post #33 of 37
Quote:
Originally Posted by Storm Bride View Post



 

Yeah - something like this would probably work. I cool it, then strain it into a big container, then scoop it into whatever I'm going to store it in. (One of my problems is also storage. I have very limited space for empty containers, so I've actually been freezing most of my stock in Ziplocs! It's a PITA to fill them).
 

 


We used to ziplocks, and it's horrible. It took so much time. Sometimes we'd end up leaving the stock simmering on the stove for 3-4 days, just topping up with water, to avoid bagging them. We had several pots of stock go bad, after we cooled them, but didn't want to bag them and avoided bagging them too long, and forgot them overnight. We save our yogurt containers, they all stack inside eachother so it doesn't take too much space, and it's so much easier.
post #34 of 37
Quote:
Originally Posted by Magelet View Post



Quote:
Originally Posted by Storm Bride View Post



 

Yeah - something like this would probably work. I cool it, then strain it into a big container, then scoop it into whatever I'm going to store it in. (One of my problems is also storage. I have very limited space for empty containers, so I've actually been freezing most of my stock in Ziplocs! It's a PITA to fill them).
 

 




We used to ziplocks, and it's horrible. It took so much time. Sometimes we'd end up leaving the stock simmering on the stove for 3-4 days, just topping up with water, to avoid bagging them. We had several pots of stock go bad, after we cooled them, but didn't want to bag them and avoided bagging them too long, and forgot them overnight. We save our yogurt containers, they all stack inside eachother so it doesn't take too much space, and it's so much easier.


I'm going to switch - if I can break the "throw the containers in the recycling bin" habit. We eat a lot of yogurt around here...

post #35 of 37

Let your stock simmer down until it is very, very condensed.  Then just let it cool til it gels.  Scoop out onto a cookie sheet and stick in freezer til frozen.  Then bag and pop in freezer.  Or pour into ice trays and then pop into a bag when frozen.  Takes up way less room.  If you don't want the fat that rises, just scrape it off before you use it.  I keep it on ours. 

 

I have found that most people who come to my home for eats understand that they are going to have something they've never had put in front of them.  If they were rude about it, I wouldn't invite them back, but I cannot imagine any grown ups I know (and not even most kids I know) being rude. They might just politely decline.  But MOST people have tried what I made and most people seem to love it.  I make all kinds of things, and many ethnic dishes.  The thing that gets most people when they come here is the meat.  We eat alot of meat because it is easily available to us (our farm, or trapping, fishing, etc).  But the meats are not the same as in a grocery store.  We eat lots of domestic rabbit, goat, feral pig, etc.  We make our own sausage, use goat milk, and lots of our homestead eggs.  I'm a great homestead cook, though, and most people are stuffed when they leave.  I try to have many different dishes to choose from, and I think that is really key to keeping it interesting.  As someone else said, be daring.  Most people around me are pretty mainstream, but even they can be adventurous, lol.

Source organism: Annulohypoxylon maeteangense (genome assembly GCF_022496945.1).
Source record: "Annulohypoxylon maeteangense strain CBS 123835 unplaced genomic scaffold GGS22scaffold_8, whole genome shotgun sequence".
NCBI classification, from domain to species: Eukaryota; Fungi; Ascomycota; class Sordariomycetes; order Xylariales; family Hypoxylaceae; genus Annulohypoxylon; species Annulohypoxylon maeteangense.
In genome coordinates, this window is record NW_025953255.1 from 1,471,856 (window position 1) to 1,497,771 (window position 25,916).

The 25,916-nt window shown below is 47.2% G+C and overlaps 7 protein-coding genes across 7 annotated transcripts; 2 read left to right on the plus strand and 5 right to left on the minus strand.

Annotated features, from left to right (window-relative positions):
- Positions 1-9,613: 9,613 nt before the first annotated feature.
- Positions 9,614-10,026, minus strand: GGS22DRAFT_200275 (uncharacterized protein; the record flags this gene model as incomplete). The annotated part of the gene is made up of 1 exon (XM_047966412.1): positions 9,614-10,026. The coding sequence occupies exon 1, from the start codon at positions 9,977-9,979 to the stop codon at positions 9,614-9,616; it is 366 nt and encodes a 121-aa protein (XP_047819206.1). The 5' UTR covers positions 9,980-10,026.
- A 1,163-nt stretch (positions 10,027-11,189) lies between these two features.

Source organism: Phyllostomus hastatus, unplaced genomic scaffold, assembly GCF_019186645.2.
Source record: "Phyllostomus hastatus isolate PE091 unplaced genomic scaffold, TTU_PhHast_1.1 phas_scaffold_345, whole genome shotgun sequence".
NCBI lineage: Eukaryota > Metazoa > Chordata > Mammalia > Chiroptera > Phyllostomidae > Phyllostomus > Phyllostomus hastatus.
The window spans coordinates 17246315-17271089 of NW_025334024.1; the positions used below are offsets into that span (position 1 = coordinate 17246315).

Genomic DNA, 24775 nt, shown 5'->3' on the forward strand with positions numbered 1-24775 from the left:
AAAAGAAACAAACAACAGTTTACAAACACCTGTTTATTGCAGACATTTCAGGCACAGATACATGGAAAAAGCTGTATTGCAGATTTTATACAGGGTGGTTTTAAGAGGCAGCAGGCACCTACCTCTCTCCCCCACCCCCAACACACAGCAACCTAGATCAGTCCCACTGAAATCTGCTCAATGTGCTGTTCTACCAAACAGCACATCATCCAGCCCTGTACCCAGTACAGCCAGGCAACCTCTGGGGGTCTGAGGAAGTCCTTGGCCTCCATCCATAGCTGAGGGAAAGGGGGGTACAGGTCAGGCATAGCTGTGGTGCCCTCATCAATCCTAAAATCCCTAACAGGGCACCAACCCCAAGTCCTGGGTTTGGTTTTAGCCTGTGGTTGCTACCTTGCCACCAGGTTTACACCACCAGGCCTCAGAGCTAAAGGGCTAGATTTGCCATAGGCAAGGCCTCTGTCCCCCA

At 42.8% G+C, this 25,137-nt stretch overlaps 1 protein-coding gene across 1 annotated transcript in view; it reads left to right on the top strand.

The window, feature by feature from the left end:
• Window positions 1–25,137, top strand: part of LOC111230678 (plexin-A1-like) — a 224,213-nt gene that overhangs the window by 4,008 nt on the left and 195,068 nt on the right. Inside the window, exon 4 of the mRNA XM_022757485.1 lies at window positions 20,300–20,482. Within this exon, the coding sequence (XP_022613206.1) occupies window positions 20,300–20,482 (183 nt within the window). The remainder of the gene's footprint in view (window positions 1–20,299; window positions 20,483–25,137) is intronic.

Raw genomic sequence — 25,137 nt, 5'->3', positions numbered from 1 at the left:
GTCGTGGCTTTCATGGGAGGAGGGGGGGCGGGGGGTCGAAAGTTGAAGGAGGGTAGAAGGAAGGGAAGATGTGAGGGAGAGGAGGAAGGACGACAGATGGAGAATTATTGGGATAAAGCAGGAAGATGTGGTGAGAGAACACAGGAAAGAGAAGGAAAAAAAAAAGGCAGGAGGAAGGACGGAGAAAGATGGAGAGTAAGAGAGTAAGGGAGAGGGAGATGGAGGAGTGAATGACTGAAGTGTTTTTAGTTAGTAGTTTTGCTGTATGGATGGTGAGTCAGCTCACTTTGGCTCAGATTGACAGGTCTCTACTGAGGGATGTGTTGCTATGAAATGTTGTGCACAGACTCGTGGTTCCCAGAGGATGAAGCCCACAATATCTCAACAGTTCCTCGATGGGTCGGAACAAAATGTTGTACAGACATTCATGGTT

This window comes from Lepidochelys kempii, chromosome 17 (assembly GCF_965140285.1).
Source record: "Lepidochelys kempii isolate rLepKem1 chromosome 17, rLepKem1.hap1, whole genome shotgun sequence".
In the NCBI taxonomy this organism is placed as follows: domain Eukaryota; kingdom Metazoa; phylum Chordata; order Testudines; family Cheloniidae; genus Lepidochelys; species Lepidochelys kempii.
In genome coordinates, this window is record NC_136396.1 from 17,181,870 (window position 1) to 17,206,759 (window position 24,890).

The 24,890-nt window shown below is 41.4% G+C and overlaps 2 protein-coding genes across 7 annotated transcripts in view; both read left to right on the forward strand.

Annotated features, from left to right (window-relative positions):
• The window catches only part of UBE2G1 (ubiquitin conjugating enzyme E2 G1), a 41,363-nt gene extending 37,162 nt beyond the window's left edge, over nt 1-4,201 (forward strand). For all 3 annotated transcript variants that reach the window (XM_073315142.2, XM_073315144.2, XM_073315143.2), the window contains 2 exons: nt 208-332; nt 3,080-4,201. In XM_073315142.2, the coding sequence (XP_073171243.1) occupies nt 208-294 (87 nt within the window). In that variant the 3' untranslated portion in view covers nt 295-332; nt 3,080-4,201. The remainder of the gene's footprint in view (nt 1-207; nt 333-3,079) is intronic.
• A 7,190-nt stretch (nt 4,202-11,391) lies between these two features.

Use what's cheap/easily available to you and what you love to cook.  Others will taste the joy you put into it.  Don't worry about impressing anyone with anything other than flavor! (well, presentation helps since we taste w/our eyes first).  There's simply nothing wrong w/a big ole pot of rice and beans and a platter of raw veggies and home made smoothies or smoothie popsicles for dessert.

 

FTR, I just simmered and deboned 3 fryer size rabbits recently.  I get a bit more meat off of one of those than you would a regular chicken since the meat:bone is higher.  BUT, I have already made 3 meals of tacos (I added cooked black beans), 1 batch of scrapple which was enough for 4 meals if I serve w/eggs, 1 20 ga pot of soup (half of which went in the freezer), 1 big batch of spaghetti (enough for supper for 6, lunch for 6, and several servings into the freezer), 1 stir fry that was big enough to feed all 6 of us, plus 2 adult guests, plus lunch for 2 days afterwards, and still had enough meat to freeze in portions for 5 more meals, which will likely have leftovers for at least 2 people's lunches.  It's all in how ya use it.

post #36 of 37

Pasta with pesto, pasta alla arrabiata (spicy tomato sauce), can you get a whole chicken to roast? It would go further I think, depending on how many guests, plus bones can be used for stock ,etc. Couscous with feta, olives and some red pepper for warm weather, lentils used as a base for a salad type dish or served warm with some homemade bread and olive oil, bean based dishes.   

post #37 of 37